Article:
58. Chokestone and Pool, National Canyon, near Colorado River, Arizona.jpg

Chockstone and Pool, National Canyon, near Colorado River, Arizona

Wading through a pool shaded by National Canyon’s deep recesses near its confluence with the Colorado River, I hoisted myself and helped my hiking companions up over the chockstone shown in this photograph. We scrambled past it only to find deeper water and more chockstones in a narrow passage between the steep limestone walls. It was useless; this was as far as we could travel without climbing gear, which we did not bring along – or imagine using – on our river rafting trip through northern Arizona's Grand Canyon.

If we had climbed higher, we would have discovered ancient habitation sites, abandoned granaries that once stored corn, and metates – flat sandstone rocks with shallow indentions formed by grinding maize with granite river stones. The lower canyon lies within the Hualapai Reservation on the southern side of the Grand Canyon's western extension. They, along with the closely related Havasupai tribe that lives just to their east, have inhabited this high desert for the past 1500 years. Historically, the tribal members moved with the seasons, gathering plants and returning to their villages to tend gardens and hunt game.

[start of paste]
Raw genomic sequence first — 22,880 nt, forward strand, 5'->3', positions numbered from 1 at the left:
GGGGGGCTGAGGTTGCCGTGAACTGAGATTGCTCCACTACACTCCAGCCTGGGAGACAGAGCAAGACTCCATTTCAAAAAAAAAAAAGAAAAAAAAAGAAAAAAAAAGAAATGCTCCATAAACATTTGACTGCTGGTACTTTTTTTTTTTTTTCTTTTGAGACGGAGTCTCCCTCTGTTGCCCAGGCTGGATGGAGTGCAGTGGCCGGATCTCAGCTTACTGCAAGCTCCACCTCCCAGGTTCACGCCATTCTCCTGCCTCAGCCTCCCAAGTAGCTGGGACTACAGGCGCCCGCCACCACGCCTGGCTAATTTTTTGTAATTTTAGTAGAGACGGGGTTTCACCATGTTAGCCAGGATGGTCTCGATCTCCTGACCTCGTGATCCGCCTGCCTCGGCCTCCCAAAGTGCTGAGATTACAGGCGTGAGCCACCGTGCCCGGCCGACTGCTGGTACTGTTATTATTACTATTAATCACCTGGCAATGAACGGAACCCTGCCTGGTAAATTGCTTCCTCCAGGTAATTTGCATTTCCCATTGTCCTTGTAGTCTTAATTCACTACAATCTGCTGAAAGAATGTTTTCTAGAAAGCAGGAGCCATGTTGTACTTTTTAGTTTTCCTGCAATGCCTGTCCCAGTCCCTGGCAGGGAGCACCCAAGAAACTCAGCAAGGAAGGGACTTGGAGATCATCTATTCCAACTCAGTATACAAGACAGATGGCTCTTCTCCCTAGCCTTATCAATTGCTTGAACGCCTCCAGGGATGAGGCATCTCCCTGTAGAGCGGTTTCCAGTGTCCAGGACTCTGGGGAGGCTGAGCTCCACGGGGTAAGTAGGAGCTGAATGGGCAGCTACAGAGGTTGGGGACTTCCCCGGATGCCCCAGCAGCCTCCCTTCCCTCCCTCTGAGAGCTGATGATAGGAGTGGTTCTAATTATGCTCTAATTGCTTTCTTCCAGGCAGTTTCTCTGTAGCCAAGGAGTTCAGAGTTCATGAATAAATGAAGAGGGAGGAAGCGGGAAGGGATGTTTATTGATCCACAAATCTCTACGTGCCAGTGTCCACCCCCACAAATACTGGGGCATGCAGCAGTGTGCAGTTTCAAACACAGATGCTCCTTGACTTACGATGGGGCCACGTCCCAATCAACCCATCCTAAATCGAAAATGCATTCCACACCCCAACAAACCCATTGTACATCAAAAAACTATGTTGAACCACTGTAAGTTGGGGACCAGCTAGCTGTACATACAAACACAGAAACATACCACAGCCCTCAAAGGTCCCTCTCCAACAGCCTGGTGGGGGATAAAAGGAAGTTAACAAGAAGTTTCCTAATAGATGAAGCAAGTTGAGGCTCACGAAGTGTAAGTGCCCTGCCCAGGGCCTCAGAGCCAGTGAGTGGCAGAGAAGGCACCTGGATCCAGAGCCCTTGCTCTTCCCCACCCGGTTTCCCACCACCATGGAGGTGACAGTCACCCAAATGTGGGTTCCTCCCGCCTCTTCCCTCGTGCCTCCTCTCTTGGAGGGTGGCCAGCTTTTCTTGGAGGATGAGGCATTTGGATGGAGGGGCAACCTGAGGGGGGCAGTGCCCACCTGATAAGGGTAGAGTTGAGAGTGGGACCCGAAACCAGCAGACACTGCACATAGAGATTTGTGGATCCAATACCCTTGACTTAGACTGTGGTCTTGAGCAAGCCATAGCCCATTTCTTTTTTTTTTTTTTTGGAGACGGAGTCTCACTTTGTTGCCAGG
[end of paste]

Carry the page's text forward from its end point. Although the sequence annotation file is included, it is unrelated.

National Canyon has a wide catch basin, and intense monsoon showers periodically scour its channel. A massive flood in 2013 ripped out trees and carried away boulders, eliminating the flats at the canyon's mouth where we had camped on this trip years before. However, on this morning, everything was calm. The sounds of May’s runoff trickling as it meandered through the ravine blended with the melancholy notes of a lone canyon wren whose song echoes within the wild heart of the Grand Canyon.

Location research and commentary by James Baker.